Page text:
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I've been working in my free time on a vertical shooter similar to Xenon 2 Megablast. It's a tribute of sorts to the game that destroyed a considerable part of my childhood.

I've got the basic stuff in place - weapons, enemies, collision detection and a scrolling background. Now, I want to design the levels.

I want to create some kind of an engine which can render a level based on some kind of (say) textual description so that I can easily create levels. Are there any articles or links to how platformer/vertical shooter levels can be stored as files and loaded by the game engine? I'm not looking for completely solutions but ideas and starting points so that I can try to do it myself.

Specifically, how would you store the level of a platformer game like Prince of Persia or a shooter like Xenon 2?

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I'm not sure what exactly you are looking for. Are you interested in the aesthetic design aspects, in the gameplay aspects (how to place objects for interesting gameplay), do you need help with the technical implementation (how to store and load the level design) or do you need a map editor? –  Philipp Jun 11 '13 at 7:29
    
Technical implementation. Thanks for your comment that clarifies all the aspects of this. –  Noufal Ibrahim Jun 11 '13 at 13:04
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whathaveyoutried.com –  Tetrad Jun 11 '13 at 15:38
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Tetrad - Nothing since I haven't a clue how to start. Like I've already mentioned in my question, I've got everything except the level background/design/engine working and I don't know where to start. –  Noufal Ibrahim Jun 11 '13 at 16:02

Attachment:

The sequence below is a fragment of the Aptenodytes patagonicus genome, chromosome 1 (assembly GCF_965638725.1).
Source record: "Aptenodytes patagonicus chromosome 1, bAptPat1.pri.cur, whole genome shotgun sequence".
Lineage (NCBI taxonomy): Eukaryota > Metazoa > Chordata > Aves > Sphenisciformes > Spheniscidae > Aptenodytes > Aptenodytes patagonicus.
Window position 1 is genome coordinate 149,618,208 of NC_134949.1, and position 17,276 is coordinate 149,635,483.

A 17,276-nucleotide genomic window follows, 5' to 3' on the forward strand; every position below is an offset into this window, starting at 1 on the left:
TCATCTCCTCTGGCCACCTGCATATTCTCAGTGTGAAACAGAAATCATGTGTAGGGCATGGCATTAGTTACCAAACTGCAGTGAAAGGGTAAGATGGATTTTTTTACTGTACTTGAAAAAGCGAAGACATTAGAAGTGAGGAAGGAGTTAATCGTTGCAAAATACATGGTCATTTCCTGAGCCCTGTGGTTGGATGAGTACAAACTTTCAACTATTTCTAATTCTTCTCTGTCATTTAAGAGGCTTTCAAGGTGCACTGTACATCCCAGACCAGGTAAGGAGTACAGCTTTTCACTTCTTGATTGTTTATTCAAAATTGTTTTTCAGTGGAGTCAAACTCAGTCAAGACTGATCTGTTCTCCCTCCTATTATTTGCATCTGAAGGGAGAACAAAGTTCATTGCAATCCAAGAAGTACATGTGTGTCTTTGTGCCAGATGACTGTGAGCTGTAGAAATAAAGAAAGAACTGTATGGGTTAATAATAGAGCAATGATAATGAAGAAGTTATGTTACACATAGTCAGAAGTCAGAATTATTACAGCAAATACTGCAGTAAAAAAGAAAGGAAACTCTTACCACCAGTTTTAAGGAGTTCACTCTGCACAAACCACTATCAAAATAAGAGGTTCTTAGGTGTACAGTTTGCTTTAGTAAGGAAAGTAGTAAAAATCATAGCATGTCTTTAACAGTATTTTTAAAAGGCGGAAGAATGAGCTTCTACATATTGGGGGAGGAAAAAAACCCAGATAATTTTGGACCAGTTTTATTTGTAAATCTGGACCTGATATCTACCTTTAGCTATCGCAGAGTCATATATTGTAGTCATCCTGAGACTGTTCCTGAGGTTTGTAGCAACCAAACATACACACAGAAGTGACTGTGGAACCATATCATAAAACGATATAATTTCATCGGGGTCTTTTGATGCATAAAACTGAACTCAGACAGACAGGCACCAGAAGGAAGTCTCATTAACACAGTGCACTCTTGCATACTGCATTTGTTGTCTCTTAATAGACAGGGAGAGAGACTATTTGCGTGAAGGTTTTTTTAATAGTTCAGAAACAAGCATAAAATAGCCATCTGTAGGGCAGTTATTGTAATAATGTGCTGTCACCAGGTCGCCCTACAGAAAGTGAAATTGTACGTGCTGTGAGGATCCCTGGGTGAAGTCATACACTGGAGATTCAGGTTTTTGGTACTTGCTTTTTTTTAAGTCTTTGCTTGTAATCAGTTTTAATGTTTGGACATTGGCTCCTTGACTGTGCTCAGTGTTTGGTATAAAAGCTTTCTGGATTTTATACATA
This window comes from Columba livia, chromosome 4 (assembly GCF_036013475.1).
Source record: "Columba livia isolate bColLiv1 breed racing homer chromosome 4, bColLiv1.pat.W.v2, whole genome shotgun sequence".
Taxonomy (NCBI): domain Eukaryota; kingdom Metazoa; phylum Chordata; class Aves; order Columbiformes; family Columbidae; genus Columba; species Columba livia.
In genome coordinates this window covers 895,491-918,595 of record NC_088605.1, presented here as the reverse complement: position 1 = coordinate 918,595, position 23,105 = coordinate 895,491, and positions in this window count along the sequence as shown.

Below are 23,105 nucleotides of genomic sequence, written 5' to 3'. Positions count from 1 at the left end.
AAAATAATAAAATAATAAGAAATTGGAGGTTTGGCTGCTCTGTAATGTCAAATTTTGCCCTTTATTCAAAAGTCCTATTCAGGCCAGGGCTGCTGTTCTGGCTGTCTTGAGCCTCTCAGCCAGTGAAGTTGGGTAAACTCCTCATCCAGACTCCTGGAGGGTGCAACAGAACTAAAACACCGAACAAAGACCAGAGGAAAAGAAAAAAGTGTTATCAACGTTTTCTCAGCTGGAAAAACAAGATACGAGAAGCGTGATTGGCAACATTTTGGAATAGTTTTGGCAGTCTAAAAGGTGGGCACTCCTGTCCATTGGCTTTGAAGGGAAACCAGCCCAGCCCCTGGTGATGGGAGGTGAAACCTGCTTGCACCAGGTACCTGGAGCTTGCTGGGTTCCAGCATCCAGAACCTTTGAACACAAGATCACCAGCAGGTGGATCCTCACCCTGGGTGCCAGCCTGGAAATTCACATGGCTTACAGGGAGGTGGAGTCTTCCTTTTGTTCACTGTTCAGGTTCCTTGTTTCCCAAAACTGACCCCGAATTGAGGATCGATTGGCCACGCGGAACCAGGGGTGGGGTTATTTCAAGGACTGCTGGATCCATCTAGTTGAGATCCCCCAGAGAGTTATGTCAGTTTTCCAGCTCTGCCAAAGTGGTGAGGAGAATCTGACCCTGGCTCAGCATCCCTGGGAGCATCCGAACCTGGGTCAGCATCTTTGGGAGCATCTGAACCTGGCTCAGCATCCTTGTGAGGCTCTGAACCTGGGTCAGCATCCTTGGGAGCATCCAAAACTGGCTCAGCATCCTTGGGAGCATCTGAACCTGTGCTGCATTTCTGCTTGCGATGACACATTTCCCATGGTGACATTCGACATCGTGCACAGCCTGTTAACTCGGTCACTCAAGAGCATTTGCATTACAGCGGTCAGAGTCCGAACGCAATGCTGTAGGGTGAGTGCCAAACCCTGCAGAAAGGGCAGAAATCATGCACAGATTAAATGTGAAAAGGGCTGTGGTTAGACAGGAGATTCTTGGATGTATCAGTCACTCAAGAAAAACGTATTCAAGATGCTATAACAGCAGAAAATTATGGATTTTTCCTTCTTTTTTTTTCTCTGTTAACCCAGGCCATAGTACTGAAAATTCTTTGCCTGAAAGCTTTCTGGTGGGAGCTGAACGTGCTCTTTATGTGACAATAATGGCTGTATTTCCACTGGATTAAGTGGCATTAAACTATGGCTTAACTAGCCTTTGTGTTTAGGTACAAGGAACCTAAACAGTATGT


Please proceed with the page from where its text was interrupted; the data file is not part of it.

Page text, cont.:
1 Answer 1

I don't know if you can find any valuable resources or articles about the topic, but I think that the idea of the textual description is good. Personally, I have some experience with vertical-scroller shmups, and I have always followed this approach.

Roughly speaking, you can have a series of text files (or other kind of file...); each file corresponds to a level of your game. Every row of a file contains the essential informations that you need to generate the enemies (or other objects, such as background elements - like planets, stars,...). These informations, obviously, vary accordingly with your specific game but, in general, they could be:

  • The spawn time: this is the time that you have to wait between a "row" and another. Basically, you control the frequency of spawning, with this "parameter";

  • The enemy type: this could be an index, or a string, that represents the specific enemy type. As an example, if you have 20 types of enemies in your game, this can be a numerical index, from 1 to 20, that represents the type of object to be instantiated: a particular function in your code will bind the index with the specific asset of the enemy. As I said, you could also use the string that represents the asset's name in your project: It will just be a unique identifier for the object to be instantiated.

  • The x and y coordinates that define the spawn point (y-coordinate could be avoided, and defined as a constant, if all the enemies come from the top of the screen).

So, your txt file can be structured in a similar fashion:

4.0 little_enemy_1 200 150
0.0 little enemy_1 240 150
0.0 little_enemy_1 280 150
3.5 mothership 140 170

In Unity (sorry, but I'm familiar with that...) these lines correspond to:

yield WaitForSeconds(4);
Instantiate (little_enemy_1, Vector3.Position(200, 150, 0), Quaternion.identity); 
Instantiate (little_enemy_1, Vector3.Position(240, 150, 0), Quaternion.identity); 
Instantiate (little_enemy_1, Vector3.Position(280, 150, 0), Quaternion.identity); 
yield WaitForSeconds(3.5);
Instantiate (mothership, Vector3.Position(140, 170, 0), Quaternion.identity); 

If you're not familiar with Unity, those lines say: "wait 4 seconds, generate 3 little enemies in a row, wait 3.5 seconds, and generate a mothership (all in the proper coordinates)". In my example I have not considered the particular rotation of the objects that have to be spawned, but, obviously, you can also add that.

I know that it was just a quick tip, but I hope that it could represent a good start point for you, as you asked. Any feedback will be appreciated, of course.

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